In spite of their accumulation of ignorance and resistance—“the things they carried with them”—some of the students enjoy my classes. The problem is, they regard them the way they regard the History Channel: when I am “on” they enjoy it, and may even come away with a vague impression of what was talked about (which they think constitutes knowing). But they accept no responsibility for their own education. The idea that learning is the result of struggle, that education is not something that happens like getting wet from standing in the rain, is foreign to them. (I have to remember to keep inserting the words “some,” or “most,” or “many”; I sometimes forget that it is not all.) Most have never experienced the thrill of working hard to figure something out, and succeeding. One student wrote me that the assigned book was “Greek” to him, and he had quit reading it. It had never occurred to him to learn “Greek.”
I once assigned a class to read Federalist Paper number 10, written by James Madison (whose name is under the title on the handout, along with the date it was written). When I asked who Madison was, the response was silence, until one student ventured that he was one of the Presidents. Good, I said. Was he President when he wrote this? Absolute silence. These are students who write term papers off the internet, but not one thought to google “James Madison.”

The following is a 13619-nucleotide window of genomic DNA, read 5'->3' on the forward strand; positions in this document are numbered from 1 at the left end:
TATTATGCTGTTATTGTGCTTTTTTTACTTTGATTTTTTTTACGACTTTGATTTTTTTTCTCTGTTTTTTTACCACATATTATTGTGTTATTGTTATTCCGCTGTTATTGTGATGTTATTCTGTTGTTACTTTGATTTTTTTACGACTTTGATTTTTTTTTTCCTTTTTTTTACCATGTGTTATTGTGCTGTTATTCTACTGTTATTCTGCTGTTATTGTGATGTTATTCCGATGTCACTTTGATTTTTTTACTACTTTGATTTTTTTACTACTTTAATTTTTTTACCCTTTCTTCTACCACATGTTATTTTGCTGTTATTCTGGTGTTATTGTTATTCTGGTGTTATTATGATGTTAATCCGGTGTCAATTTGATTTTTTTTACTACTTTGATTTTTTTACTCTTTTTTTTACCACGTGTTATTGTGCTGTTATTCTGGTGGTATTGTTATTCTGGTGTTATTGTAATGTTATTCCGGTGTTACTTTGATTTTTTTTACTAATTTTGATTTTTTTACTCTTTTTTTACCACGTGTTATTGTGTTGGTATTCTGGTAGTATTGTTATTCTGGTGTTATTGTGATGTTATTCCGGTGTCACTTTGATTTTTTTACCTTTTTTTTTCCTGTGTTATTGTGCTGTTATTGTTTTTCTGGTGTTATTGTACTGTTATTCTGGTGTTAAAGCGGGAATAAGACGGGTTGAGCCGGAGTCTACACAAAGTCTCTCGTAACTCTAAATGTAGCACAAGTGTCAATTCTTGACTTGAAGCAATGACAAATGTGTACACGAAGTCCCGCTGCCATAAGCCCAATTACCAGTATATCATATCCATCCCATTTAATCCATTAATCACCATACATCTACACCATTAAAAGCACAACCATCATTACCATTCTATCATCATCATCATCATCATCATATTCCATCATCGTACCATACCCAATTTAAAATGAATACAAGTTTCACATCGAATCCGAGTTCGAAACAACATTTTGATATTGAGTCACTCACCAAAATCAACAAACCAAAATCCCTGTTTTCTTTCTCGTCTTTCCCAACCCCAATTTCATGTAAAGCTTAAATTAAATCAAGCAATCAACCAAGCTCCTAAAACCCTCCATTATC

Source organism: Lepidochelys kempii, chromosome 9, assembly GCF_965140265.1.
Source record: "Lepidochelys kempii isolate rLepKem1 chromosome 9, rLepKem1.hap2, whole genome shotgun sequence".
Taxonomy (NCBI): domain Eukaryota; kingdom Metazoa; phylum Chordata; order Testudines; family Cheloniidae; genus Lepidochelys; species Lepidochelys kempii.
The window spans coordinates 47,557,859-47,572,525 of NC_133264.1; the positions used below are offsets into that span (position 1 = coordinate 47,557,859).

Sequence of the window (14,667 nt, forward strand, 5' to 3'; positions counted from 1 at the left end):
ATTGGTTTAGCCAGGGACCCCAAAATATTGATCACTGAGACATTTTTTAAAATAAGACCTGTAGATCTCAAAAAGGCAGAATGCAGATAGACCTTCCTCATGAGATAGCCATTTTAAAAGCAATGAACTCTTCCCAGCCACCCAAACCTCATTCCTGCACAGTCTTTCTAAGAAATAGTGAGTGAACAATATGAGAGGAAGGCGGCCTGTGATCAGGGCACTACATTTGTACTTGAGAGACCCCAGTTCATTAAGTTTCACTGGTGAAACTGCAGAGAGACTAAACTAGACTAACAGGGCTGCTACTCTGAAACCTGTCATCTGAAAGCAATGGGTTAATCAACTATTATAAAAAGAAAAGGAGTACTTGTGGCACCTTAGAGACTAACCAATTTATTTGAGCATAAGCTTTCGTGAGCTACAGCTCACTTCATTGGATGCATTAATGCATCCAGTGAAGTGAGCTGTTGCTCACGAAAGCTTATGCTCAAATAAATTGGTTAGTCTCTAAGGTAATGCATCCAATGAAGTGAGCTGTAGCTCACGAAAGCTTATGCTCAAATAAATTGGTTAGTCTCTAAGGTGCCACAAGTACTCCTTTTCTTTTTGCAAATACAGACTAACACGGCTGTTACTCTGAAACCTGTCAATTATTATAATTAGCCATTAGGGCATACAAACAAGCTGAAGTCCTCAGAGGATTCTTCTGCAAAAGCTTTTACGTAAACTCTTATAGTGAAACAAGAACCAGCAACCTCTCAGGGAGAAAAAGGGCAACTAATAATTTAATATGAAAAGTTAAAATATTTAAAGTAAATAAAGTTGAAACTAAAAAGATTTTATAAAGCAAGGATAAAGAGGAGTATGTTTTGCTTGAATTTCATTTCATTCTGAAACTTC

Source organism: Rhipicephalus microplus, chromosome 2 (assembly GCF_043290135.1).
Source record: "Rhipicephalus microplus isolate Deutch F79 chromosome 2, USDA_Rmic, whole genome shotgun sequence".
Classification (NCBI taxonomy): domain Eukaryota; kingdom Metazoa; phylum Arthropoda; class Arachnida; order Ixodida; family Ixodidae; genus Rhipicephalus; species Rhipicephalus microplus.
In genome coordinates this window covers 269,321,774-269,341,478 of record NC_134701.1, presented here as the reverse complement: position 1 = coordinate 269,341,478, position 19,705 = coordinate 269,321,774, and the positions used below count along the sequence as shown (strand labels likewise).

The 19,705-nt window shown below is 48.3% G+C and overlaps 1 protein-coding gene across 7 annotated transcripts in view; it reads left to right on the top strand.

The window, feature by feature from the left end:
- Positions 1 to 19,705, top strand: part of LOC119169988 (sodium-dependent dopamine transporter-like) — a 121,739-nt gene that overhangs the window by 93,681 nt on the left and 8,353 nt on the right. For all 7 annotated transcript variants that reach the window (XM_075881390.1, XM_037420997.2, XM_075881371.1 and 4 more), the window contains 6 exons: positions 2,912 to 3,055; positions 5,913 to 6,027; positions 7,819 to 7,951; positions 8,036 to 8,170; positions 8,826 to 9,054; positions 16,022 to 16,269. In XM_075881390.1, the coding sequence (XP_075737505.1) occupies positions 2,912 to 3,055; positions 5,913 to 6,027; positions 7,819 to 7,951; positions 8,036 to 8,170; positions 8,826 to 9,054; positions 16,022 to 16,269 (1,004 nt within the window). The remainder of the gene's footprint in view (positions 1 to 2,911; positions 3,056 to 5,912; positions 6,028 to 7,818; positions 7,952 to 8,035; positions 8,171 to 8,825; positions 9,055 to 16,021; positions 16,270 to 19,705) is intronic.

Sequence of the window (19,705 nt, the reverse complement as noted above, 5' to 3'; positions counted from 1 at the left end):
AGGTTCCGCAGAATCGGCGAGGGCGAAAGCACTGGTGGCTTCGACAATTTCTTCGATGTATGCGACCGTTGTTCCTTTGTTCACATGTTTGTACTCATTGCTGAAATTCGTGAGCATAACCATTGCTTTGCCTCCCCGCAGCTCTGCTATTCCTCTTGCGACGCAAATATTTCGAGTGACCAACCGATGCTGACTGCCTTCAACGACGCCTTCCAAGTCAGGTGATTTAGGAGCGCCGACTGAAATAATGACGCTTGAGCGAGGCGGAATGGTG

Another time I assigned them to read twelve pages of the laws of Virginia between 1642 and 1705 (laws that erected a system of racial slavery where none had existed). I warned them that it was not the easiest reading, but said the laws told a story, and they should read them carefully and see if they could make it out. I gave the expected quiz at the next class; the first question was, What was the date of the first and last laws in the sequence you read? Not one student got the answer (I would have been satisfied with the half-century); about half left the question blank, a few got one or the other, and a few were off by a hundred years—even though the date of each law preceded it in the text, and even though they gave evidence in their answers to the other questions of having read the handout.
One student wrote a note on her quiz saying she had read the material and couldn’t answer the questions, and asked me to provide a list of things I wanted the students to know. I replied that I wanted them to “know” how to read a selection and extract from it what was important.
(I teach three sections of the same course; the second section does better on the quizzes than the first, and the third better than the second; you can guess why. A colleague who gives quizzes with multiple-choice questions reports that the students don’t bother to pass on the answers from one section to the next, simply the right letters; he now reorders the answers to foil the cheaters. The students do not lack for intelligence, and like the battle between the hackers and the virus-hunters, it is only a matter of time before they catch on and modify their behavior—to anything except studying and learning the material.)
CAN YOU TELL ME HOW LEARNER-CENTERED TEACHING ADDRESSES THE SITUATION I DESCRIBE?